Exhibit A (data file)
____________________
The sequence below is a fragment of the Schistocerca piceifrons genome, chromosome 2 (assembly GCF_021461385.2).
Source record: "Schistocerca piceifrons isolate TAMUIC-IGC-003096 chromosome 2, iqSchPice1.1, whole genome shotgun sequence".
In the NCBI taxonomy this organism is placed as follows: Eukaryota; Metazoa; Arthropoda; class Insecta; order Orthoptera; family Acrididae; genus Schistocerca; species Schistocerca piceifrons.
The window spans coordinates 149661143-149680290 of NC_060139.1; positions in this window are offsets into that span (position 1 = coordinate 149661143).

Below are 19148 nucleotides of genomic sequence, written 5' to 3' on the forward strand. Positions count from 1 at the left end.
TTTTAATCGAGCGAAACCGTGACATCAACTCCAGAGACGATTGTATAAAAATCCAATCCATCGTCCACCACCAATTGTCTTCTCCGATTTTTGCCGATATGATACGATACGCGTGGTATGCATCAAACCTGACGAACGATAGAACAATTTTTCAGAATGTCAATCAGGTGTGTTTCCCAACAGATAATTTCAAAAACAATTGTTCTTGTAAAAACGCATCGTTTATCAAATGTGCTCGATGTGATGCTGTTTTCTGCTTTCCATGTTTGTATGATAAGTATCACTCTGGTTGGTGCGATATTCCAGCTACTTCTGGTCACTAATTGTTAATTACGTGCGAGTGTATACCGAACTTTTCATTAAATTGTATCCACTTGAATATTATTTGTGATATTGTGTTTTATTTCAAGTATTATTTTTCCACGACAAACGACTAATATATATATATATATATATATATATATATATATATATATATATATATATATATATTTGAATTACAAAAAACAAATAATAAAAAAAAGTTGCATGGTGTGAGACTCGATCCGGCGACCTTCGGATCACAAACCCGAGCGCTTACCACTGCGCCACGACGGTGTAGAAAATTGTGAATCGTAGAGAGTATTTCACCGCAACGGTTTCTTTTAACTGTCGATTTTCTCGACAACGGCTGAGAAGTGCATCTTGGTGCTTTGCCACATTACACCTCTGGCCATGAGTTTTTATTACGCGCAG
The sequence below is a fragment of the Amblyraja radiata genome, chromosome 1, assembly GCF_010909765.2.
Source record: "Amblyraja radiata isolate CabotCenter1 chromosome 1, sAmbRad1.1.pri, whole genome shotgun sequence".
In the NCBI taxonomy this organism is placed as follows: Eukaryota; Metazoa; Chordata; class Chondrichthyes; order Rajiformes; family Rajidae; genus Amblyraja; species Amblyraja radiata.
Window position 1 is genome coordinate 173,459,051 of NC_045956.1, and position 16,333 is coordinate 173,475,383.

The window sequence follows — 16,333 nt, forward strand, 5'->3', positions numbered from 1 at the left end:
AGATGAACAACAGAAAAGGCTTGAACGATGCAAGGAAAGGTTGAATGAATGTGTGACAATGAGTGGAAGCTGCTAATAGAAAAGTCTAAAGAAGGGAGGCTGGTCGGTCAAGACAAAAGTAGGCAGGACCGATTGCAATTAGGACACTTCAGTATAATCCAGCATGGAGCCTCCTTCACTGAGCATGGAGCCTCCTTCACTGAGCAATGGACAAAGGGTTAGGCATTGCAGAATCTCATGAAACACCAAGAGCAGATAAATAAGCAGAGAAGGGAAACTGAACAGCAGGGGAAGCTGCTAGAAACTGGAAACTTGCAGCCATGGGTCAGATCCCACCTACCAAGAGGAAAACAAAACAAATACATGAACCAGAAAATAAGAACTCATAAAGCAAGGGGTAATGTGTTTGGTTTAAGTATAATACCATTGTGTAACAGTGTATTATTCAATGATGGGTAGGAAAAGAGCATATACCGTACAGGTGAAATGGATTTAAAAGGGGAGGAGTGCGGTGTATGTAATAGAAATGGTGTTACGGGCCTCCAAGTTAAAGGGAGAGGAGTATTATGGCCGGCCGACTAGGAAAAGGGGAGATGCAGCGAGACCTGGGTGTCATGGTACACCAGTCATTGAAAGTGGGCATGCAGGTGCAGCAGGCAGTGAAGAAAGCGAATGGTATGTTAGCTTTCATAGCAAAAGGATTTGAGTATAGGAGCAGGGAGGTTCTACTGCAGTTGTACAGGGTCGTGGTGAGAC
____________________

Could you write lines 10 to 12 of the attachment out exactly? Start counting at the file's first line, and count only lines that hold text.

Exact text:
Window position 1 is genome coordinate 173,459,051 of NC_045956.1, and position 16,333 is coordinate 173,475,383.

The window sequence follows — 16,333 nt, forward strand, 5'->3', positions numbered from 1 at the left end:
AGATGAACAACAGAAAAGGCTTGAACGATGCAAGGAAAGGTTGAATGAATGTGTGACAATGAGTGGAAGCTGCTAATAGAAAAGTCTAAAGAAGGGAGGCTGGTCGGTCAAGACAAAAGTAGGCAGGACCGATTGCAATTAGGACACTTCAGTATAATCCAGCATGGAGCCTCCTTCACTGAGCATGGAGCCTCCTTCACTGAGCAATGGACAAAGGGTTAGGCATTGCAGAATCTCATGAAACACCAAGAGCAGATAAATAAGCAGAGAAGGGAAACTGAACAGCAGGGGAAGCTGCTAGAAACTGGAAACTTGCAGCCATGGGTCAGATCCCACCTACCAAGAGGAAAACAAAACAAATACATGAACCAGAAAATAAGAACTCATAAAGCAAGGGGTAATGTGTTTGGTTTAAGTATAATACCATTGTGTAACAGTGTATTATTCAATGATGGGTAGGAAAAGAGCATATACCGTACAGGTGAAATGGATTTAAAAGGGGAGGAGTGCGGTGTATGTAATAGAAATGGTGTTACGGGCCTCCAAGTTAAAGGGAGAGGAGTATTATGGCCGGCCGACTAGGAAAAGGGGAGATGCAGCGAGACCTGGGTGTCATGGTACACCAGTCATTGAAAGTGGGCATGCAGGTGCAGCAGGCAGTGAAGAAAGCGAATGGTATGTTAGCTTTCATAGCAAAAGGATTTGAGTATAGGAGCAGGGAGGTTCTACTGCAGTTGTACAGGGTCGTGGTGAGAC